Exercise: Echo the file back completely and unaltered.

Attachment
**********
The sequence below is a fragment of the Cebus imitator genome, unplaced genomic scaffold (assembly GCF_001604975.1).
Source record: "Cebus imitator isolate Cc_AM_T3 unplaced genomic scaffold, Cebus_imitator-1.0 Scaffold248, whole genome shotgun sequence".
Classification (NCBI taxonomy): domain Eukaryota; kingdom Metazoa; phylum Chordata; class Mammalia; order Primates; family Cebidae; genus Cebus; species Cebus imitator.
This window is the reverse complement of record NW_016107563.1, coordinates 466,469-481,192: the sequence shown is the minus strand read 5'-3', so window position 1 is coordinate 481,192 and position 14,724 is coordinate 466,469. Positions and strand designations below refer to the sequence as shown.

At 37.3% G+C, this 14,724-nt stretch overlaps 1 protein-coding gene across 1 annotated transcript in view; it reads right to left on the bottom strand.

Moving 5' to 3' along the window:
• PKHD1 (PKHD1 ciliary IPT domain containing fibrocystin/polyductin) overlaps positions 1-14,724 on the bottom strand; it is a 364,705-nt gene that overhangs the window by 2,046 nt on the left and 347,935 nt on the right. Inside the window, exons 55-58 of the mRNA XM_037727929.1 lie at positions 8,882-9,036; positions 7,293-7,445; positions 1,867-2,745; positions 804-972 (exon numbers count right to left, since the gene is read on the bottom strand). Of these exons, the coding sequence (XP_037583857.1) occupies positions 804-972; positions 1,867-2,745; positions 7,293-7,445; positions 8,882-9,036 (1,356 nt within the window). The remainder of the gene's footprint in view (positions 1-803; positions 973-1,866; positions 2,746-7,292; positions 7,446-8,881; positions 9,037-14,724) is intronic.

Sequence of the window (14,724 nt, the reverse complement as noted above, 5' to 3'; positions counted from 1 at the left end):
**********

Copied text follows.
The sequence below is a fragment of the Cebus imitator genome, unplaced genomic scaffold (assembly GCF_001604975.1).
Source record: "Cebus imitator isolate Cc_AM_T3 unplaced genomic scaffold, Cebus_imitator-1.0 Scaffold248, whole genome shotgun sequence".
Classification (NCBI taxonomy): domain Eukaryota; kingdom Metazoa; phylum Chordata; class Mammalia; order Primates; family Cebidae; genus Cebus; species Cebus imitator.
This window is the reverse complement of record NW_016107563.1, coordinates 466,469-481,192: the sequence shown is the minus strand read 5'-3', so window position 1 is coordinate 481,192 and position 14,724 is coordinate 466,469. Positions and strand designations below refer to the sequence as shown.

At 37.3% G+C, this 14,724-nt stretch overlaps 1 protein-coding gene across 1 annotated transcript in view; it reads right to left on the bottom strand.

Moving 5' to 3' along the window:
• PKHD1 (PKHD1 ciliary IPT domain containing fibrocystin/polyductin) overlaps positions 1-14,724 on the bottom strand; it is a 364,705-nt gene that overhangs the window by 2,046 nt on the left and 347,935 nt on the right. Inside the window, exons 55-58 of the mRNA XM_037727929.1 lie at positions 8,882-9,036; positions 7,293-7,445; positions 1,867-2,745; positions 804-972 (exon numbers count right to left, since the gene is read on the bottom strand). Of these exons, the coding sequence (XP_037583857.1) occupies positions 804-972; positions 1,867-2,745; positions 7,293-7,445; positions 8,882-9,036 (1,356 nt within the window). The remainder of the gene's footprint in view (positions 1-803; positions 973-1,866; positions 2,746-7,292; positions 7,446-8,881; positions 9,037-14,724) is intronic.

Sequence of the window (14,724 nt, the reverse complement as noted above, 5' to 3'; positions counted from 1 at the left end):